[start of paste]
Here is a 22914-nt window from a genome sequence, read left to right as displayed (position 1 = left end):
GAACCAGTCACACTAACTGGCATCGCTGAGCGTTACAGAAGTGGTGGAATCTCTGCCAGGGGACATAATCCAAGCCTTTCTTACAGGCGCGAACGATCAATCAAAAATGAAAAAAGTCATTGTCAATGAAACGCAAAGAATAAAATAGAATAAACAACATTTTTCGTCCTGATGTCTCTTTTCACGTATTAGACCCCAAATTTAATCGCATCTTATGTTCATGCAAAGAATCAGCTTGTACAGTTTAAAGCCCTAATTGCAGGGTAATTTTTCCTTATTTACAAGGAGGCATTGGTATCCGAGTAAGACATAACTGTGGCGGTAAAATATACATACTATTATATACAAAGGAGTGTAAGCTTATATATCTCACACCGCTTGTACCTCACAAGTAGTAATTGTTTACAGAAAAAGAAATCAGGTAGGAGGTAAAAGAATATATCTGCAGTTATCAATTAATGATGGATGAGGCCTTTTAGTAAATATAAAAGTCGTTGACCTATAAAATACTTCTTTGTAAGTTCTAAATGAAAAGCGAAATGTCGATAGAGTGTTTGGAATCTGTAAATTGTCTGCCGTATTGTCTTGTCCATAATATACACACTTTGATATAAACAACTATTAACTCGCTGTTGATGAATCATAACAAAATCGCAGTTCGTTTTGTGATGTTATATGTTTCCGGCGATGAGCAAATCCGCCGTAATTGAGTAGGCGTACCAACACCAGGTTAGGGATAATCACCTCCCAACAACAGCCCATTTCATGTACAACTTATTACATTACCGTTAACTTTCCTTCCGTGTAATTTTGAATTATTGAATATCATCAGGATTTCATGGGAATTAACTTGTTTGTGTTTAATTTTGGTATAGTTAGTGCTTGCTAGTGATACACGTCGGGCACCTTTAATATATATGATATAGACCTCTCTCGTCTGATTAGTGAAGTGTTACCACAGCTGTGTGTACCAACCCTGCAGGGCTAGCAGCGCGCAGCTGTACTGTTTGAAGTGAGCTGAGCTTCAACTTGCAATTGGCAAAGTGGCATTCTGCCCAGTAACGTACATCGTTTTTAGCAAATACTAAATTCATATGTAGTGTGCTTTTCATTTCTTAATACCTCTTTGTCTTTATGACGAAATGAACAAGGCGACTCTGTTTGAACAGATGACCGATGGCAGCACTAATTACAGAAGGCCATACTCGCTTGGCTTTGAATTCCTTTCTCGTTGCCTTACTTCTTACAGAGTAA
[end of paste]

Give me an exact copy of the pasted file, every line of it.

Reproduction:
Here is a 22914-nt window from a genome sequence, read left to right as displayed (position 1 = left end):
GAACCAGTCACACTAACTGGCATCGCTGAGCGTTACAGAAGTGGTGGAATCTCTGCCAGGGGACATAATCCAAGCCTTTCTTACAGGCGCGAACGATCAATCAAAAATGAAAAAAGTCATTGTCAATGAAACGCAAAGAATAAAATAGAATAAACAACATTTTTCGTCCTGATGTCTCTTTTCACGTATTAGACCCCAAATTTAATCGCATCTTATGTTCATGCAAAGAATCAGCTTGTACAGTTTAAAGCCCTAATTGCAGGGTAATTTTTCCTTATTTACAAGGAGGCATTGGTATCCGAGTAAGACATAACTGTGGCGGTAAAATATACATACTATTATATACAAAGGAGTGTAAGCTTATATATCTCACACCGCTTGTACCTCACAAGTAGTAATTGTTTACAGAAAAAGAAATCAGGTAGGAGGTAAAAGAATATATCTGCAGTTATCAATTAATGATGGATGAGGCCTTTTAGTAAATATAAAAGTCGTTGACCTATAAAATACTTCTTTGTAAGTTCTAAATGAAAAGCGAAATGTCGATAGAGTGTTTGGAATCTGTAAATTGTCTGCCGTATTGTCTTGTCCATAATATACACACTTTGATATAAACAACTATTAACTCGCTGTTGATGAATCATAACAAAATCGCAGTTCGTTTTGTGATGTTATATGTTTCCGGCGATGAGCAAATCCGCCGTAATTGAGTAGGCGTACCAACACCAGGTTAGGGATAATCACCTCCCAACAACAGCCCATTTCATGTACAACTTATTACATTACCGTTAACTTTCCTTCCGTGTAATTTTGAATTATTGAATATCATCAGGATTTCATGGGAATTAACTTGTTTGTGTTTAATTTTGGTATAGTTAGTGCTTGCTAGTGATACACGTCGGGCACCTTTAATATATATGATATAGACCTCTCTCGTCTGATTAGTGAAGTGTTACCACAGCTGTGTGTACCAACCCTGCAGGGCTAGCAGCGCGCAGCTGTACTGTTTGAAGTGAGCTGAGCTTCAACTTGCAATTGGCAAAGTGGCATTCTGCCCAGTAACGTACATCGTTTTTAGCAAATACTAAATTCATATGTAGTGTGCTTTTCATTTCTTAATACCTCTTTGTCTTTATGACGAAATGAACAAGGCGACTCTGTTTGAACAGATGACCGATGGCAGCACTAATTACAGAAGGCCATACTCGCTTGGCTTTGAATTCCTTTCTCGTTGCCTTACTTCTTACAGAGTAA